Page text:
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Prevalence and predictors of depression and well-being after hysterectomy: An observational study

  • Maurice Theunissen
    Correspondence
    Corresponding author at: Department of Anaesthesiology and Pain Management, Maastricht UMC+, PO Box: 5800, 6202 AZ Maastricht, The Netherlands.
    Affiliations
    Department of Anaesthesiology and Pain Management, Maastricht University Medical Centre+, Maastricht, The Netherlands
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  • Madelon L. Peters
    Affiliations
    Department of Clinical Psychological Science, Maastricht University, Maastricht, The Netherlands
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  • Jan Schepers
    Affiliations
    Department of Methodology and Statistics, Maastricht University, The Netherlands
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  • Dick C. Schoot
    Affiliations
    Department of Gynaecology, Catharina Hospital, Eindhoven, The Netherland

    Department of Gynaecology, Ghent University Hospital, Ghent, Belgium
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  • Hans-Fritz Gramke
    Affiliations
    Department of Anaesthesiology and Pain Management, Maastricht University Medical Centre+, Maastricht, The Netherlands
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  • Author Footnotes
    1 Present address: Department of Anaesthesia/ICU and Perioperative Medicine, Hamad Medical Corporation, Doha, Qatar.
    Marco A. Marcus
    Footnotes
    1 Present address: Department of Anaesthesia/ICU and Perioperative Medicine, Hamad Medical Corporation, Doha, Qatar.
    Affiliations
    Department of Anaesthesiology and Pain Management, Maastricht University Medical Centre+, Maastricht, The Netherlands
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  • Author Footnotes
    1 Present address: Department of Anaesthesia/ICU and Perioperative Medicine, Hamad Medical Corporation, Doha, Qatar.

      Abstract

      Objectives

      To assess risk and predictive factors for depression and well-being, 3 and 12 months after elective hysterectomy. Secondary objectives were to assess the incidence of depression, level of well-being, and feelings of femininity.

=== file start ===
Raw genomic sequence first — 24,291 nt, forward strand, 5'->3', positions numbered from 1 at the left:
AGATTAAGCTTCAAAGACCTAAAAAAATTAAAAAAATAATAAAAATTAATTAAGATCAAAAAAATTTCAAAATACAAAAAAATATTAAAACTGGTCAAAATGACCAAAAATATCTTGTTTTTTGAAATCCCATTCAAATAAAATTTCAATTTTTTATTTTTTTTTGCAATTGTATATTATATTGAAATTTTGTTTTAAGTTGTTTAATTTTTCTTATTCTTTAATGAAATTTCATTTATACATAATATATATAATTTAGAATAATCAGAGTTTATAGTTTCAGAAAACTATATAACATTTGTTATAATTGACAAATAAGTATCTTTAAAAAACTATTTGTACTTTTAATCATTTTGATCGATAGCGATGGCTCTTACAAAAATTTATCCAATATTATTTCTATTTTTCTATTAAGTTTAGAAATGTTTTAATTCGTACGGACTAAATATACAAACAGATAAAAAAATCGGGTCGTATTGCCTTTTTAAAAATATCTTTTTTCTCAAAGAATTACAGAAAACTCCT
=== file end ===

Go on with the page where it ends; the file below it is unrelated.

Study design

      A prospective multicenter cohort study was performed among 419 women, undergoing hysterectomy for benign indication. Data were collected in the week prior to surgery, and in the per- and postoperative period up to the fourth postoperative day and 3 and 12 months after surgery. Sociodemographic variables, baseline health status, psychosocial predictors, and surgery data were assessed. Outcome measures were Center for Epidemiological Studies-Depression scale (CES-D, range 0–60), the 12-item well-being questionnaire energy and positive well-being subscales (range 0–12), and feelings of femininity. Predictor analyses were performed using linear mixed model analyses.

      Results

      Levels of depression, energy, and positive well-being after hysterectomy were predicted by their corresponding baseline levels (estimate 0.62 p< 0.001, 0.39 p< 0.001, 0.37 p< 0.001, respectively) and baseline pain (0.31 p = 0.003, −0.09 p = 0.026, −0.10 p = 0.008). Postoperative infection reported at 12 months affected CES-D and energy level. Several other gynaecological, psychosocial, or perioperative factors were also predictive for one of the outcomes. Prevalence of depression at baseline, 3 and 12 months was 24%, 19%, and 21%, respectively. In general, well-being scores were slightly higher 3 and 12 months after hysterectomy than at baseline. Feelings of femininity were not negatively affected in 92% of the patients.

      Conclusions

      Preoperative psychosocial status, perioperative pain, and postoperative infection were found as predictors of psychological outcome after hysterectomy. In the majority of patients we observed small but significant improvements with regard to postoperative depression and well-being, while feelings of femininity were unaffected.

      Keywords

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